Well, first off, you can't buy it, so I assume you already bought a valid copy and have the updates available?
You're planning to impliment and deploy a system with the hope you can get the metadata and media out later on? seems like planning for a failure right from the start. I really doubt we will see this feature set return very soon from Apple if at all.
It's a very big gamble to start off knowing the product is dead with no future info at all ........
I've been a really enthusiastic evangelist for FCSvr for 2 years now. Written all sorts of scripts and background automations for FCSvr to customize it for our organization. Quite honestly, if I knew even a year ago what I know today, I would have looked for other options then. My hope was that Apple would either open source or sell FCSvr to another company, and then it could become something even greater than it currently is. I hoped that with a more focused, more pro-dedicated developer on the product (like it used to be before Apple bought it) it could become something truly remarkable. It still may, and I hope it does. If I knew for certain that it would, I would not have to consider other options. But what has Apple said on the matter? Nothing. Probably because they're dealing with fallout resulting from their poor handling of the FCPX release. I would not be doing my job if I didn't consider as many options as possible and weigh advantages and disadvantages before making a decision to begin or continue with an EoL product. Assuming you can just "port the data" and everything will open up merrily in another solution is a little naive. The data you input may transfer and survive, and if that's all your'e doing, you may be fine. But as you and your users get more comfortable with FCSvr you'd be likely to improve upon it, make it do more for you, etc. It won't just be a collection of data anymore, but a vital workflow and project management tool. Looking at both our FCSvr and a potential installation of another product (say CatDV), my head is spinning a little on the amount of work that would need to be done to get our catalog ported, automations recreated and scripts rewritten, and people retrained. It's not a light issue. Other asset managers work differently from FCSvr, so relearning and retraining alone is not a trivial matter. Take all of this into consideration before deciding whether to begin distribution of FCSvr throughout your institution.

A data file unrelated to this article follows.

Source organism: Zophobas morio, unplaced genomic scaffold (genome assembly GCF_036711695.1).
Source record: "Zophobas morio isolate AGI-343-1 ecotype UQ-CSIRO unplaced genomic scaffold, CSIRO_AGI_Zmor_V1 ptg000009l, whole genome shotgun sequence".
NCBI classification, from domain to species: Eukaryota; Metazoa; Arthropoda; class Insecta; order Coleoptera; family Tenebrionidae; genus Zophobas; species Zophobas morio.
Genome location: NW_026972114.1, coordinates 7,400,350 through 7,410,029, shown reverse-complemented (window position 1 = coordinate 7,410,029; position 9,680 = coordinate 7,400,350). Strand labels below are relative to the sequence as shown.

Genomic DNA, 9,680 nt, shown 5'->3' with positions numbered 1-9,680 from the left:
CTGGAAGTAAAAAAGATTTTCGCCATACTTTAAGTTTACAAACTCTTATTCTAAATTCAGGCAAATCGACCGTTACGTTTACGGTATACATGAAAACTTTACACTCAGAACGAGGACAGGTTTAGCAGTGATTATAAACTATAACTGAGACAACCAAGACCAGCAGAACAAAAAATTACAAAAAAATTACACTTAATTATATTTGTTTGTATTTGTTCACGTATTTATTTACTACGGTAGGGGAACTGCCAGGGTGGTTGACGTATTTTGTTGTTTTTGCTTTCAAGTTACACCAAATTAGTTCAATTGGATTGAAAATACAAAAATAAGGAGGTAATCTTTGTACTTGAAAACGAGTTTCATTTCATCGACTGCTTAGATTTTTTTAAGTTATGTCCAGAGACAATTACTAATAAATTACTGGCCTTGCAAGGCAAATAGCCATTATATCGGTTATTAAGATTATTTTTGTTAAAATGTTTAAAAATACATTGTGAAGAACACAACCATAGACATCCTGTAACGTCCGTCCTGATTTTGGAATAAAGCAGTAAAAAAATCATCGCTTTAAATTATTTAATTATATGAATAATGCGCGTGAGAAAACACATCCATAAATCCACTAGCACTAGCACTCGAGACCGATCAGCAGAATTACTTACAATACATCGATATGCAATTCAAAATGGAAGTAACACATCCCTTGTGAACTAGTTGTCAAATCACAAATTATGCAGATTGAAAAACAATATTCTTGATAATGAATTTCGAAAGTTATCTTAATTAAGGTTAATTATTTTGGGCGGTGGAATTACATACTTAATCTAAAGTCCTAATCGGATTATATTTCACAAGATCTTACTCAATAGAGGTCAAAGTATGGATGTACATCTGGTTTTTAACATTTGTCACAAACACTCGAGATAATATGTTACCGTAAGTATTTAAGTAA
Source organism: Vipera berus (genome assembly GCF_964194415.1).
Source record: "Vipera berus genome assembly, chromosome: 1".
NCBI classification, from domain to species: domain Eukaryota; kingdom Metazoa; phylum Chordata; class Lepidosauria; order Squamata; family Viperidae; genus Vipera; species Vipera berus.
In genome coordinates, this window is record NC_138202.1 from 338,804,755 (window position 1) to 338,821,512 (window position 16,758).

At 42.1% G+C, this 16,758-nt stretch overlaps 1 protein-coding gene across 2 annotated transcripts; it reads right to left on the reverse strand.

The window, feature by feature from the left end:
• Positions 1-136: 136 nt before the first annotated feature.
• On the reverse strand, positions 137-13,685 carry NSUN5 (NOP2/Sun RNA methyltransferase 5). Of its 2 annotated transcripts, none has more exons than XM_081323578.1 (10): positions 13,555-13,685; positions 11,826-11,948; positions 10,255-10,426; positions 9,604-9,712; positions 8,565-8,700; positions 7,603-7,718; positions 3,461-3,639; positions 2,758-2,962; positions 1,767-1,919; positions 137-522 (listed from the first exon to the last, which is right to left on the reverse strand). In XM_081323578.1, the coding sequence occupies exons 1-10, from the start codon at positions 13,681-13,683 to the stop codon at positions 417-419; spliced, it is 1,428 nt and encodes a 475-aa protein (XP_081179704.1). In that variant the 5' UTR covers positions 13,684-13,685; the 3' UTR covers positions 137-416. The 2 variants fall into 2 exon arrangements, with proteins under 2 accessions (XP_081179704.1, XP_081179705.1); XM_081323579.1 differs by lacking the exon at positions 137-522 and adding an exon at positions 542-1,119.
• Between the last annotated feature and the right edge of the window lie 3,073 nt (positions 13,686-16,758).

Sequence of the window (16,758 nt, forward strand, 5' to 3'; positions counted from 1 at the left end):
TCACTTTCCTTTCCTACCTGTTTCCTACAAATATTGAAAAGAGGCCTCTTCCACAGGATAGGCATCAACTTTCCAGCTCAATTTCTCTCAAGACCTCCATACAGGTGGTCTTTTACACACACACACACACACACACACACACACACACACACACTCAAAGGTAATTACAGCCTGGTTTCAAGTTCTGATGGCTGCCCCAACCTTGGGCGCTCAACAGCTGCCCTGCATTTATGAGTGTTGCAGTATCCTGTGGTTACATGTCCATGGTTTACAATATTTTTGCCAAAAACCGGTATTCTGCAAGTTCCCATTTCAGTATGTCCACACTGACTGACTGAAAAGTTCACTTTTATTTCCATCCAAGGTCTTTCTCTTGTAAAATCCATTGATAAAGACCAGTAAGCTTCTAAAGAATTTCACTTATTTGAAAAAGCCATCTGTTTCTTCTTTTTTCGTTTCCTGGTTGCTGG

Check out Xsanity.com for porting hints.
I'm advising my clients to run as fast and far away from FCSvr as they can. It has been leaked from a London meeting with Apple and vendors that both cheap and expensive 3rd party MAM solutions for FCP X are on the way. How well will the port from FCSvr libraries? I'm assuming these folks will want that large client base ASAP, and will provide that.
FCSvr is dead, the serious bugs will never be fixed, Apple left tons of large installations high and dry. Why trust them any longer? Send the box back, get a refund, start looking for another solution.
Thanks for the feedback.
It's good to hear opinions from others on the matter since I keep going back and forth on it. I swing daily from thinking it would be ludicrous to entertaining the notion that yes it's dead but it's still a kick-*** MAM that we can get up and running fairly quickly (owing to the time we've invested researching it). One of the posters over at Xsanity.com kind of sums up that side of the argument for me -
What has been useful will still be useful to our customers no matter what NLE they use: simple raw asset management, age-based archiving for admin-free maintenance of free space on their shared storage, and most importantly, end-of-process deliverable file creation and distribution, along with manicured metadata. That was always the software's power and will continue to be for our customers who use it.
For goodness' sake, there are folks who still use Artbox for what it was good for: still image management and delivery, who wouldn't think of replacing it with an alternative because it works for that portion of their workflow.
That said, the consensus seems to be that it's hardly prudent to install and and run an EOL piece of software that will become an integral part of our workflow so I'm going to spend a while researching CatDV and though my initial experiences with it are less than positive (the set-up for the server edition is hardly intuitive) it does seem like the only live show in town at the moment.